Major Exporters Taking ‘Little Action’ on Bribery
Los Angeles, CA – Corruption in trade “is undermining global development as contracts don’t go to the best suppliers, prices are being inflated to cover bribe payments, environmental requirements are not being enforced and taxes are not being collected,” says Germany-based Transparency International (TI).
As a result, it said, “the convention’s fundamental goal of creating a corruption-free level playing field for global trade is still far from being achieved.”
According to the anti-corruption watchdog says 22 countries exerted “little or no” energy in enforcing international anti-bribery laws last year.
According to TI, those countries involved account for 27 percent of world exports and almost 90 per cent of total foreign direct investment outflows.
The non-governmental government (NGO) said only four OECD countries were actively enforcing the anti-bribery convention – Germany, Great Britain, Switzerland, and the U.S.
Among those with little or no enforcement, TI said, were Japan, the Netherlands, South Korea, Russia, Spain, Belgium, Mexico, Brazil, Ireland, Poland, Turkey, Denmark, Czech Republic, Luxembourg, Chile and Israel.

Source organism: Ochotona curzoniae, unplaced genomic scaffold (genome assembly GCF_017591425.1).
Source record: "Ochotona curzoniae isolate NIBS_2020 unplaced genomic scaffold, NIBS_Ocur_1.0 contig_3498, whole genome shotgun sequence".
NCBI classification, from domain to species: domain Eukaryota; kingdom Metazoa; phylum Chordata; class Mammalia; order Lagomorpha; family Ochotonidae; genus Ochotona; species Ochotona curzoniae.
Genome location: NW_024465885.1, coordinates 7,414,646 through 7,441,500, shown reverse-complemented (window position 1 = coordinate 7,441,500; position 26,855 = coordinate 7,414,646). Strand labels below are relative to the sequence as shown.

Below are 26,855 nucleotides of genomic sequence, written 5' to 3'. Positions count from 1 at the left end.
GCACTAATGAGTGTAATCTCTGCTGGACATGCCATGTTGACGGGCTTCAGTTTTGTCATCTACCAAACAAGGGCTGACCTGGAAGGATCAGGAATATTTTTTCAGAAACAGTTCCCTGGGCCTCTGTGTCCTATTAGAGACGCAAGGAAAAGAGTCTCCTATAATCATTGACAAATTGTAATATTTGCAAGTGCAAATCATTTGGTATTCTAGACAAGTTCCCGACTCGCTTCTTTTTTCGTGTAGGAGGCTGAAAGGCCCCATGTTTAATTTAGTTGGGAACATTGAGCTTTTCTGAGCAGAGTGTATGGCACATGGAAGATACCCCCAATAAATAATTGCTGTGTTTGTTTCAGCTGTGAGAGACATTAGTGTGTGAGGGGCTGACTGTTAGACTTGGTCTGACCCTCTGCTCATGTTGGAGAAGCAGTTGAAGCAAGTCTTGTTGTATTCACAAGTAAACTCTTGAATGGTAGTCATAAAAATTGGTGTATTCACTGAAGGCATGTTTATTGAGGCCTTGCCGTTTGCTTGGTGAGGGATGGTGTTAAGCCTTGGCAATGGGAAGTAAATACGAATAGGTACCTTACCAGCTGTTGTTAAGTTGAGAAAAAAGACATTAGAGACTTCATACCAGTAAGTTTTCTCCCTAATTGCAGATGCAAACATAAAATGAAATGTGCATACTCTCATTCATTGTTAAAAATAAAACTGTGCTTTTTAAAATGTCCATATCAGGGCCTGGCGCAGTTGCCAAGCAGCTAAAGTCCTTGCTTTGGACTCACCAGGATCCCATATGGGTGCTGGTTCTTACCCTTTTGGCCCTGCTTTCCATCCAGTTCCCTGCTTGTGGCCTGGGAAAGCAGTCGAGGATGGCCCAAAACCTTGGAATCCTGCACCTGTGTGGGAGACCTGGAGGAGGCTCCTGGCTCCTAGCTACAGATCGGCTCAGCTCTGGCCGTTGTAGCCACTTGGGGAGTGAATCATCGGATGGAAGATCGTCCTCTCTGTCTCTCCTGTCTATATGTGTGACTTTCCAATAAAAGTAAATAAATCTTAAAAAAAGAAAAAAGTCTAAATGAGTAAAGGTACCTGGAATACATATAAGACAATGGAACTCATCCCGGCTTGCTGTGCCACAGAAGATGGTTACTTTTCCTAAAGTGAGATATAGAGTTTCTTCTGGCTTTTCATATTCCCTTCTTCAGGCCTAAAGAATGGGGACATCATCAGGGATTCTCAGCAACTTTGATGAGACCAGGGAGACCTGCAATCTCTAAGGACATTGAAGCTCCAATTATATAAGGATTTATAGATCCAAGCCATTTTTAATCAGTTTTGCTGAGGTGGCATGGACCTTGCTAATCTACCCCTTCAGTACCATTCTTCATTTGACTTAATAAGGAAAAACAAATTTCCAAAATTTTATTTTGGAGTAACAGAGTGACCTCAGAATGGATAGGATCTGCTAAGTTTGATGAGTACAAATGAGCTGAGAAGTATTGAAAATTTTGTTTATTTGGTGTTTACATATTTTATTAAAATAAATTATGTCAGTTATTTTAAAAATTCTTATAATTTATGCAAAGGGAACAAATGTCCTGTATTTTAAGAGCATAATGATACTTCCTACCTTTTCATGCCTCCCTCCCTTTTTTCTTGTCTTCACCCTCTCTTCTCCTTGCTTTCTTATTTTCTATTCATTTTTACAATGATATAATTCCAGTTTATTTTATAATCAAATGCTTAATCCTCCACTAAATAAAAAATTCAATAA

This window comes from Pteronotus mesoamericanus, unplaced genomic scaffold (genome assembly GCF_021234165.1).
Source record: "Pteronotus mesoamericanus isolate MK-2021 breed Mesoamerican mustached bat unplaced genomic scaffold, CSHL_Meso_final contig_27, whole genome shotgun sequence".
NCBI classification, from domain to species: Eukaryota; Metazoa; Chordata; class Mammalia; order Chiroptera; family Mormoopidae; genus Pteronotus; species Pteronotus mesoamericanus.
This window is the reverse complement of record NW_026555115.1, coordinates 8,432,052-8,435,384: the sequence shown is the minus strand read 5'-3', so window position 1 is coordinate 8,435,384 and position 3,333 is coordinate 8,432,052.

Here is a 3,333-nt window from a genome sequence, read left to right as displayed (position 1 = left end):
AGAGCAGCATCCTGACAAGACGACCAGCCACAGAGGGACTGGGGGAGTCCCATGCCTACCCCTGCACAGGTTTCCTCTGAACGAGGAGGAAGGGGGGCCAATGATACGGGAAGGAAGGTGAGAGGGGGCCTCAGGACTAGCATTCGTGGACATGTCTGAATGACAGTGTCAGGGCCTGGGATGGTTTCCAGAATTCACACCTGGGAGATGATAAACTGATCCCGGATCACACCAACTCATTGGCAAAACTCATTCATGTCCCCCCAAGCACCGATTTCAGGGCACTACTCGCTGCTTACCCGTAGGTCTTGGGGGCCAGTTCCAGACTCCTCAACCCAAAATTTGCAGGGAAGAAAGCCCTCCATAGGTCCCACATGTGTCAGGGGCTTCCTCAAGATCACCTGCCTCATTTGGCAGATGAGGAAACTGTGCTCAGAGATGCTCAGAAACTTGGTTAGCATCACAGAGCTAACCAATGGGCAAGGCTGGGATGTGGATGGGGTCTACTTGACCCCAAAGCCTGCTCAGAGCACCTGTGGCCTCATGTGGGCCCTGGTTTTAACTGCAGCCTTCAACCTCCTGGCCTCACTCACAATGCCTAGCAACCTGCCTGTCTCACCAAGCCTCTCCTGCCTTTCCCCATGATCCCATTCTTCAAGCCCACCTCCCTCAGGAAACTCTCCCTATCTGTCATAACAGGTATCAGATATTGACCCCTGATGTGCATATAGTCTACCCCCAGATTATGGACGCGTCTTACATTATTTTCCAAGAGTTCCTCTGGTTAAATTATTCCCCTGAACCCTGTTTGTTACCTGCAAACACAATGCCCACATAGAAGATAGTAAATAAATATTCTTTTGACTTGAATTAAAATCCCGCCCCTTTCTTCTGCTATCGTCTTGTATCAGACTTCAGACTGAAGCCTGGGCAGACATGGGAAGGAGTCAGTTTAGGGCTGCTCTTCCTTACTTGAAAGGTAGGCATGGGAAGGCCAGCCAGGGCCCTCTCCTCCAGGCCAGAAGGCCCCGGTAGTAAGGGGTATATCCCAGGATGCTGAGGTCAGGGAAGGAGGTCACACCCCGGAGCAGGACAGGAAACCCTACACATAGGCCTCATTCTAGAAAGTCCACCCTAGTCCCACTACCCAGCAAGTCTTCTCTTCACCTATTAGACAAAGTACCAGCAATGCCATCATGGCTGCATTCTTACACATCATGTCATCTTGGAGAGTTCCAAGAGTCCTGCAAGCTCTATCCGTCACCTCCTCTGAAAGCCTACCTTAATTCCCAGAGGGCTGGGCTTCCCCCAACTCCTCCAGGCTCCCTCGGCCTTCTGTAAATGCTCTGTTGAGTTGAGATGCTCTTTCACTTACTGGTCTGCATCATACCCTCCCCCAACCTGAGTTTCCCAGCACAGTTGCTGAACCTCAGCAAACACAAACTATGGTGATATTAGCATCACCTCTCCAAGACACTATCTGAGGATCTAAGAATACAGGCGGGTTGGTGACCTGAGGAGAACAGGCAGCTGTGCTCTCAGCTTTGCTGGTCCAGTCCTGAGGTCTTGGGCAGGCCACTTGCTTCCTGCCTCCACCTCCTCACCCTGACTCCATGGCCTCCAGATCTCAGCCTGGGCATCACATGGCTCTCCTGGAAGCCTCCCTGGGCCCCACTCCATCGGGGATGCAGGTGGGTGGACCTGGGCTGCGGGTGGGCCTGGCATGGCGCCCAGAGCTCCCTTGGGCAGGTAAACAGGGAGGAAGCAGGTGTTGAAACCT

Others, including France, Sweden, South Africa and New Zealand, were chided for exerting only “limited” enforcement of the convention.
The binding, international Convention on Combating Bribery of Foreign Public Officials in International Business Transactions was enacted by the Paris-based Organization for Economic Cooperation and Development (OECD) in 1997.
Widely seen as an important instrument in the drive to curb global corruption, the treaty requires the 41 signatory countries to make foreign bribery a crime for which individuals and enterprises can be made responsible.
TI annually assesses compliance with an anti-bribery convention signed by 41 countries that prohibits bribes to win contracts, or dodge taxes and local laws.
The agency urged the world’s exporting countries to take a “tougher stance on bribery and provide adequate support, including staffing and funding for enforcement with rigorous OECD monitoring.”
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